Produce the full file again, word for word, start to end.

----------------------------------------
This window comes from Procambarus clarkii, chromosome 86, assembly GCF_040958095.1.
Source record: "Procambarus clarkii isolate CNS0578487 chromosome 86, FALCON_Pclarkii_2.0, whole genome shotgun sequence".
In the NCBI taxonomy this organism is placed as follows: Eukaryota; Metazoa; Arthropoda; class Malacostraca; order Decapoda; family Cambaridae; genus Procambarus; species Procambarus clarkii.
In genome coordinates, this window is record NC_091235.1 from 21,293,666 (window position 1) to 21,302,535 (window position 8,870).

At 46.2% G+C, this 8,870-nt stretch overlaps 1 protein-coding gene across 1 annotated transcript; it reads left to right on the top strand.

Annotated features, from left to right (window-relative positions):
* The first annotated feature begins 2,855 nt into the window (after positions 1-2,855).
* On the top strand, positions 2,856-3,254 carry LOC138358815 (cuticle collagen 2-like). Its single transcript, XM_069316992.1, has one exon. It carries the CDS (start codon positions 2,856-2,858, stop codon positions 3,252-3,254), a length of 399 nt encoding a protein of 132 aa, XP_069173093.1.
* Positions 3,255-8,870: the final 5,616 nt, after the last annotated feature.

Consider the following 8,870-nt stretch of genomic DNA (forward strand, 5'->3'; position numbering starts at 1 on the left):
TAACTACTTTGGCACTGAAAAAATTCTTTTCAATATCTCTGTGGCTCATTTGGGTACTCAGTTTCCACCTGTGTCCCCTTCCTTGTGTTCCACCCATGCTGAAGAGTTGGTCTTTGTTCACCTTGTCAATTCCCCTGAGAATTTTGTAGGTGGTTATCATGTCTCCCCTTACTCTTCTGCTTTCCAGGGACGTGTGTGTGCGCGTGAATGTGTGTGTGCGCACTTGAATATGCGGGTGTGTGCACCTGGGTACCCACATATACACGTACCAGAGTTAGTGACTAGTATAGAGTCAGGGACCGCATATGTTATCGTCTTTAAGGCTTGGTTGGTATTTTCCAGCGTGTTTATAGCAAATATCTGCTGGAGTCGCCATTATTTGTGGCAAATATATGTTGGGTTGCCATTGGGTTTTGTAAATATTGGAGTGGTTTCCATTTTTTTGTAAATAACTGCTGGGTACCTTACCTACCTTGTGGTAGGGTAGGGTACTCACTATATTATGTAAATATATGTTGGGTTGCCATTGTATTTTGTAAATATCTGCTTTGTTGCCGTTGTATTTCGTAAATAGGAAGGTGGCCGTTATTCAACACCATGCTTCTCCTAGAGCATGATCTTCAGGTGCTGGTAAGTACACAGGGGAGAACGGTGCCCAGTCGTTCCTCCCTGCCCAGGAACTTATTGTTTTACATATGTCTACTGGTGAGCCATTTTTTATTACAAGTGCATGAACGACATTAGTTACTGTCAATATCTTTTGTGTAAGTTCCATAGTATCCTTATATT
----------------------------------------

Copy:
This window comes from Procambarus clarkii, chromosome 86, assembly GCF_040958095.1.
Source record: "Procambarus clarkii isolate CNS0578487 chromosome 86, FALCON_Pclarkii_2.0, whole genome shotgun sequence".
In the NCBI taxonomy this organism is placed as follows: Eukaryota; Metazoa; Arthropoda; class Malacostraca; order Decapoda; family Cambaridae; genus Procambarus; species Procambarus clarkii.
In genome coordinates, this window is record NC_091235.1 from 21,293,666 (window position 1) to 21,302,535 (window position 8,870).

At 46.2% G+C, this 8,870-nt stretch overlaps 1 protein-coding gene across 1 annotated transcript; it reads left to right on the top strand.

Annotated features, from left to right (window-relative positions):
* The first annotated feature begins 2,855 nt into the window (after positions 1-2,855).
* On the top strand, positions 2,856-3,254 carry LOC138358815 (cuticle collagen 2-like). Its single transcript, XM_069316992.1, has one exon. It carries the CDS (start codon positions 2,856-2,858, stop codon positions 3,252-3,254), a length of 399 nt encoding a protein of 132 aa, XP_069173093.1.
* Positions 3,255-8,870: the final 5,616 nt, after the last annotated feature.

Consider the following 8,870-nt stretch of genomic DNA (forward strand, 5'->3'; position numbering starts at 1 on the left):
TAACTACTTTGGCACTGAAAAAATTCTTTTCAATATCTCTGTGGCTCATTTGGGTACTCAGTTTCCACCTGTGTCCCCTTCCTTGTGTTCCACCCATGCTGAAGAGTTGGTCTTTGTTCACCTTGTCAATTCCCCTGAGAATTTTGTAGGTGGTTATCATGTCTCCCCTTACTCTTCTGCTTTCCAGGGACGTGTGTGTGCGCGTGAATGTGTGTGTGCGCACTTGAATATGCGGGTGTGTGCACCTGGGTACCCACATATACACGTACCAGAGTTAGTGACTAGTATAGAGTCAGGGACCGCATATGTTATCGTCTTTAAGGCTTGGTTGGTATTTTCCAGCGTGTTTATAGCAAATATCTGCTGGAGTCGCCATTATTTGTGGCAAATATATGTTGGGTTGCCATTGGGTTTTGTAAATATTGGAGTGGTTTCCATTTTTTTGTAAATAACTGCTGGGTACCTTACCTACCTTGTGGTAGGGTAGGGTACTCACTATATTATGTAAATATATGTTGGGTTGCCATTGTATTTTGTAAATATCTGCTTTGTTGCCGTTGTATTTCGTAAATAGGAAGGTGGCCGTTATTCAACACCATGCTTCTCCTAGAGCATGATCTTCAGGTGCTGGTAAGTACACAGGGGAGAACGGTGCCCAGTCGTTCCTCCCTGCCCAGGAACTTATTGTTTTACATATGTCTACTGGTGAGCCATTTTTTATTACAAGTGCATGAACGACATTAGTTACTGTCAATATCTTTTGTGTAAGTTCCATAGTATCCTTATATT